NMRI involves performing NMR measurements in the presence of temporally and spacially varying magnetic fields (i.e., pulsed magnetic field gradients).10-13 Magnetic field gradients are created along three mutually perpendicular (x, y, and z) directions in concert with nuclear spin excitation and detection, making it possible to reconstruct an image of the sample, and yielding a spatial map of NMR observables (spin concentrations, T1, T2, diffusion, and flow).
Conventional NMRI techniques are rendered semiquantitative due to signal coherence losses during signal formation. Signal coherence losses are caused by T2 relaxation and by molecular diffusion in the presence of applied and background magnetic field gradients, which cause the contributions from individual nuclei within the image voxel to lose phase coherence. Quantitative NMRI techniques must therefore be employed to obtain measurements suitable for porosity mapping.14 Quantitative techniques simultaneously measure the signal decay rates and intensities I for each voxel, providing information for extrapolation of the intensity before signal loss I0. I0 is proportional to the number of mobile hydrogen atoms in the voxel, and consequently to the volume of water. Porosity information can be derived from these corrected image intensities.
The CPMG sequence used in this study yields a linear signal decay with respect to time so that a general multi-exponential decay model can be employed. The resulting expression for signal decay (including gradient cross terms and assuming a negligible pulse duration when ga is switched off) is given by
where I=the measured pixel intensity, I0=the extrapolated intensity before coherence loss, n=the echo number, TE=the interecho time, T2 =the local spin-spin relaxation rate, ?=the gyromagnetic ratio constant for 1H, g0=the local background magnetic field gradient strength, ga=the applied imaging magnetic field gradient strength, and Deff=the effective molecular diffusion constant for the pore fluid. The time variable is n*TE and is descretized to the center of each echo.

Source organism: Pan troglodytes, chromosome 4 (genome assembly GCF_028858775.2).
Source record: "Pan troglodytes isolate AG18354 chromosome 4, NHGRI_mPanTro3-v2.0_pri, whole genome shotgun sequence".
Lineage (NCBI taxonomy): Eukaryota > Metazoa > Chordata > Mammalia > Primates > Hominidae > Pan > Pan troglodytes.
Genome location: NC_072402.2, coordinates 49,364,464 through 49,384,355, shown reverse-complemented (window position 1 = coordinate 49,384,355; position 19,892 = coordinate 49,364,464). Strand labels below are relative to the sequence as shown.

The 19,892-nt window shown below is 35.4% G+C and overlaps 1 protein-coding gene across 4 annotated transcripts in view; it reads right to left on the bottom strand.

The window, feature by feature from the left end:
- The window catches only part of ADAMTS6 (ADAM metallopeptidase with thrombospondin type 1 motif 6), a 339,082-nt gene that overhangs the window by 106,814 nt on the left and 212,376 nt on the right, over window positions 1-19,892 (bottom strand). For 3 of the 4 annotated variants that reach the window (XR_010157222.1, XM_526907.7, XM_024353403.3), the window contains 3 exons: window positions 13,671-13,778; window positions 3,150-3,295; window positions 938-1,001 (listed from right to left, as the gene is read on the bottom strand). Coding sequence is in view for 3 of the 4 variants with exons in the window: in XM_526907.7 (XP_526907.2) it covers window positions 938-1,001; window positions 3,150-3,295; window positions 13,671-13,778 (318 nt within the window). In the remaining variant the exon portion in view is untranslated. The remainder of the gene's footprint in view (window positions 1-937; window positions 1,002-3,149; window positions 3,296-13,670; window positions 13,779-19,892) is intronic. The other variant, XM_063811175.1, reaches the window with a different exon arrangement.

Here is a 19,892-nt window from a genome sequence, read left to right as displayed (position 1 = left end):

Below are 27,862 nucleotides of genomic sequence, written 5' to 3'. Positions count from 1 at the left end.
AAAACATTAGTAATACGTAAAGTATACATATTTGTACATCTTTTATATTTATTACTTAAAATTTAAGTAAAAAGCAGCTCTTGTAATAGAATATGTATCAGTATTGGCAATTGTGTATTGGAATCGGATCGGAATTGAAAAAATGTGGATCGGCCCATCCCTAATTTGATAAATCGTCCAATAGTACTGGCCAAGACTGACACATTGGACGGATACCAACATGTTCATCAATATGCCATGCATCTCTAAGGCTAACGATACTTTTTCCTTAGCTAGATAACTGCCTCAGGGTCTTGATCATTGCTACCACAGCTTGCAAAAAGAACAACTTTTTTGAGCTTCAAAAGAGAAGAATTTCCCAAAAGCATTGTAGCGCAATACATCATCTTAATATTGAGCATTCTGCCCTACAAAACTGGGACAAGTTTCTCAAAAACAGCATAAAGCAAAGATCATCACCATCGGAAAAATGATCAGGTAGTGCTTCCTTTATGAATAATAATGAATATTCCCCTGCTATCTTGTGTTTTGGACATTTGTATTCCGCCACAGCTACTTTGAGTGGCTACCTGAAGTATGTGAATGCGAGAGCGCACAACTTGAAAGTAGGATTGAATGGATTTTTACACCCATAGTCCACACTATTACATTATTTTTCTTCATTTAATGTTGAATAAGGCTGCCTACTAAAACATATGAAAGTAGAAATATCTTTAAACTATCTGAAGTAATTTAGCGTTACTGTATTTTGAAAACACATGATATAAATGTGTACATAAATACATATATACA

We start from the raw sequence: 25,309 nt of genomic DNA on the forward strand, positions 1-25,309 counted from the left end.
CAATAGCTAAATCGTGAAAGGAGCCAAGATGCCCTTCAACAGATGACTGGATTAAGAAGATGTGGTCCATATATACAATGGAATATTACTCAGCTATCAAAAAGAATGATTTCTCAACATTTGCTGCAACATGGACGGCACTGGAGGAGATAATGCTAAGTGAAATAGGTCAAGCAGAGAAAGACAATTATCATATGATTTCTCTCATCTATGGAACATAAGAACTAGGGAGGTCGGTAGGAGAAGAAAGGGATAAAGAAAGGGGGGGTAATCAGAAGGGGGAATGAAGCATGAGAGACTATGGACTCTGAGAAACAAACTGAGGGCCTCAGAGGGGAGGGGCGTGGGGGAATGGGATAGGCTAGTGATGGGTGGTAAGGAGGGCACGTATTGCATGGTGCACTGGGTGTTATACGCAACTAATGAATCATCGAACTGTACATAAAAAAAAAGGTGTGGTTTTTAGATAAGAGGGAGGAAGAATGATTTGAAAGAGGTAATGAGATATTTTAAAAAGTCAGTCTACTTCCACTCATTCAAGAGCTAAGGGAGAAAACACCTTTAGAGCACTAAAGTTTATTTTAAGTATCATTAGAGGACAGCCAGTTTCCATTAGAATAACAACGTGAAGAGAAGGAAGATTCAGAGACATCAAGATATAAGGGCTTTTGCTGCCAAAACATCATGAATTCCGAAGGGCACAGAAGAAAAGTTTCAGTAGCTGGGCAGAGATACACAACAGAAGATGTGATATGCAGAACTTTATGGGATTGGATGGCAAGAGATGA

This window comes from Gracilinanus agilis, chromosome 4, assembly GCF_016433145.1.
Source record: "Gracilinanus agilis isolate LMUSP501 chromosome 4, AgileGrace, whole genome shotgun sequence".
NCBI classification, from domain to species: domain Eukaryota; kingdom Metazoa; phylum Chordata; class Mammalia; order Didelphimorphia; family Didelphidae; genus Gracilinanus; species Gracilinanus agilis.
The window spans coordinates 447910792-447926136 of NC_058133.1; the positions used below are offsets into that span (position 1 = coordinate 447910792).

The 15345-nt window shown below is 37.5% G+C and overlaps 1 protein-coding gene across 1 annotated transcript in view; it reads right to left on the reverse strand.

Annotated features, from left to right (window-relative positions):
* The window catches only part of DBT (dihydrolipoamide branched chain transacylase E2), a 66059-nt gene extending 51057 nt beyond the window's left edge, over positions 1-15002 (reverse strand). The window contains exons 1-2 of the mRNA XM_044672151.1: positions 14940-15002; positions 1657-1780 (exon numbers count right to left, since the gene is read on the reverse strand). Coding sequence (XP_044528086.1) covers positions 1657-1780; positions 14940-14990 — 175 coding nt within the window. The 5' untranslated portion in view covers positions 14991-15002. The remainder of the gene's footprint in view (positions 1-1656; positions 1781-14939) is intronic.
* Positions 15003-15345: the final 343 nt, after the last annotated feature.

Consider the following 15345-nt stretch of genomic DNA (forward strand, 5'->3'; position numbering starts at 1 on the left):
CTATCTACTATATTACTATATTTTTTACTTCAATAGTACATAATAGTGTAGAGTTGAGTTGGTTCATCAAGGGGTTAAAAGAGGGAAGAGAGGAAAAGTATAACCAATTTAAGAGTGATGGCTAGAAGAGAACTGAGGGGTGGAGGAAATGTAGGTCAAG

Several relationships have been proposed for deriving permeability from NMR measurements.1-9 Most are based on the Carman- Kozeny equation for transport in porous media and contain a quadratic T1 or T2 term to represent the characteristic length of the porous medium and a power of porosity term to account for the relationship between the NMR signal and pore throat size.6 Thus,
This expression has been modified by various researchers using parametric analysis to correlate NMR data with traditional permeability measurements,5-8 to employ various forms of mean relaxation time,15 and to include other data such as the electrical formation factor to account for connectivity effects.7,8,16
Kenyon et al.6 found an optimal empirical relationship between permeability and T1 of the form
where Cpm=a constant scaling factor based on fluid-surface interactions. This relationship has been shown to estimate permeability to within a factor of about three for brine-saturated sandstones. We chose to use this relation in the present study because it has been shown to yield accurate estimates of permeability in sandstones and because it employs T1, which provides a more reliable representation of pore size than T2 at the higher magnetic field strengths employed in this study.5